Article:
The Bible has gone through changes in is physical appearance in the process it has become more fit for the out-door. From the tablets of stone on which the Ten Commandments were written to the leather scrolls was a big change. Then, from the rolled leather to bound papyrus sheets was another huge change. From there on to paper and then to the printed books and now on synthetic waterproof material. Somewhere in between it came on computer media: floppies, CD's and Online. Instead of public reading to communities gathered around in candle lights now we have dramatized audio-Bibles. It is not sheets of paper bound together but an app on our our mobiles and digital devices. It is now more portable, user-friendly (one doesn't have to know the order of the books to locate a passage), and the audio one makes us multi-tasking (listen to it while you drive or having a foam bath in the bathtub!).

It was expensive to buy a copy of the Torah scroll in the ancient days. Only the rich could afford it. Only rich monasteries could have a copy of the Bible. Having a copy of the printed Bible still an expensive affair for many Christian communities. However, some of us are so fortunate, We can have one in our bath, one in our car, one in our lap-top and another on our cell phone. We don't have to carry one to church also, it will be on the screen, scrolling to the exact verses the preacher refers to.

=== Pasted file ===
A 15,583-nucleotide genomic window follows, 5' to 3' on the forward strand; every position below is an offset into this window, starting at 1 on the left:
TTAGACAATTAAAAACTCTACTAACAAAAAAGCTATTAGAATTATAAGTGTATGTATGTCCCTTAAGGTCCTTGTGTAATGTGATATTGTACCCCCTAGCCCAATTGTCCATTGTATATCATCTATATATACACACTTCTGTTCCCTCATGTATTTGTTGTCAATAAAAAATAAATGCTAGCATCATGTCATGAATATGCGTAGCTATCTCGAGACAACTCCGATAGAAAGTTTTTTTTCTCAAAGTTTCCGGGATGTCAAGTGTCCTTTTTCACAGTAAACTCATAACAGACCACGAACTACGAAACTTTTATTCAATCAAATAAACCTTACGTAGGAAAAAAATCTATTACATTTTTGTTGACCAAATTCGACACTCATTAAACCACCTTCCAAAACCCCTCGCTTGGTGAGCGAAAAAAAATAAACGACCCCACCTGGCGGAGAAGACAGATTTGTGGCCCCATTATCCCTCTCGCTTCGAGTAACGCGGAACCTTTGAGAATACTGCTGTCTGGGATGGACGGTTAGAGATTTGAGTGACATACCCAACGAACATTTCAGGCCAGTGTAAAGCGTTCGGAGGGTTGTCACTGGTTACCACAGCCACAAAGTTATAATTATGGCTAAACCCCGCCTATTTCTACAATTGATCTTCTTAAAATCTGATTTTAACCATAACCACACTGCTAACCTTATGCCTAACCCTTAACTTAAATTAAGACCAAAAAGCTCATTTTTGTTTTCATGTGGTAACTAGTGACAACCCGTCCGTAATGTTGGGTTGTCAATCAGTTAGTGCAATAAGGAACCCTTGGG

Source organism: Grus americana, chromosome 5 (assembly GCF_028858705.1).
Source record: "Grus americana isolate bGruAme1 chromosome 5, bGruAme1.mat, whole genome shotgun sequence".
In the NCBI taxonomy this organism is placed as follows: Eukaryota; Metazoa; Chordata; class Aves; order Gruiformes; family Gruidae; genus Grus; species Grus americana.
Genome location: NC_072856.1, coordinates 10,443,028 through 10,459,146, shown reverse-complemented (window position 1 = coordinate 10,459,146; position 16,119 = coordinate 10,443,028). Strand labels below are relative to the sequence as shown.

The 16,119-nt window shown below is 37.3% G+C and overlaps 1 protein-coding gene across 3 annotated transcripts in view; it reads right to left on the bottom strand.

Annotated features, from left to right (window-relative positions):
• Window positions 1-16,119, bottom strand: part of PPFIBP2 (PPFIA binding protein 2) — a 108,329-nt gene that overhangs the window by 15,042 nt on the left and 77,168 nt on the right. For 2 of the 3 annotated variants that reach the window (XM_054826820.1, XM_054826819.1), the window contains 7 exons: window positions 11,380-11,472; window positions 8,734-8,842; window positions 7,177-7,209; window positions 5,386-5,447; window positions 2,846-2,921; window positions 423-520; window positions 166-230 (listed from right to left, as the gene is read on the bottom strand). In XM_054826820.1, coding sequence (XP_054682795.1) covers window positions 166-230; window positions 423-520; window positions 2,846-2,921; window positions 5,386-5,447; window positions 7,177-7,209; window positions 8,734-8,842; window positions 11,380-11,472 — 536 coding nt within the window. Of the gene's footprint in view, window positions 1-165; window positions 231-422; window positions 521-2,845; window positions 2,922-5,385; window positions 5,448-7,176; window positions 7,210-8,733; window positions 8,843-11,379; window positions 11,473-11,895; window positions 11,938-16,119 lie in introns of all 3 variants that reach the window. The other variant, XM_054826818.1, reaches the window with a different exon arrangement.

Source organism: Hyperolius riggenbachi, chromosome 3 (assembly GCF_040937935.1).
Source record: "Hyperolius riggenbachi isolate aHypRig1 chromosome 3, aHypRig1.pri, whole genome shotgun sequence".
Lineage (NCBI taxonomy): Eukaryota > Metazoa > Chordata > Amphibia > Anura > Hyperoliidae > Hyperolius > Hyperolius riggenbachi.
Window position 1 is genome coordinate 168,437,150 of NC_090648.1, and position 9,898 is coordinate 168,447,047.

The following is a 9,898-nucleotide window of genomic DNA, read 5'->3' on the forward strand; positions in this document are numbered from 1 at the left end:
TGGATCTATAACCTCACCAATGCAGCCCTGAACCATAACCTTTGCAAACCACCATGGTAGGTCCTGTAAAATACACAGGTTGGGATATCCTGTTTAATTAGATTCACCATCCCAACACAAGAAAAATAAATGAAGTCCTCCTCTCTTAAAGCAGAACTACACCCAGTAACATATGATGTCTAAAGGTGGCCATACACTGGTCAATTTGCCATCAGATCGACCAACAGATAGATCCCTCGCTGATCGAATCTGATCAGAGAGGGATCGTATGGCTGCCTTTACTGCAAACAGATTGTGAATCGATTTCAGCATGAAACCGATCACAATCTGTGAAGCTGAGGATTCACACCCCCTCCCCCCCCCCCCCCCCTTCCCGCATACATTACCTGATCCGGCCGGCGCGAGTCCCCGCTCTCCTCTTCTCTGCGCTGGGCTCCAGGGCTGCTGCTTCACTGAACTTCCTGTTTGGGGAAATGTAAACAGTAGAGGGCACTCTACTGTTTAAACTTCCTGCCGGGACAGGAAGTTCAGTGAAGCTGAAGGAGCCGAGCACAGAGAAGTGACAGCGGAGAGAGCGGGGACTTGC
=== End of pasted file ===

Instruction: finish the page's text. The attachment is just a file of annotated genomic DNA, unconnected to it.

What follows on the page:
Does this mean that we are becoming too casual about the sacred scripture? Yes, it is a possibility. Is Bible now a product too personal. Just for me? It seems so. The reformers liberated the Word of God from the specialists and gave to the commoners so that they can hear the voice of God directly through its pages. That they may grow and share it with other and make others grow in the knowledge of God.

That's what the Bible is for and as long as that purpose is served, I don't care a bible that is not waterproof. However, a waterproof one is welcome.

The Bible stands though the hills may tumble,
It will firmly stand when the earth shall crumble;
I will plant my feet on its firm foundation,
For the Bible stands. —Lillenas.

Thursday, February 03, 2011

Christian Faith as Allegiance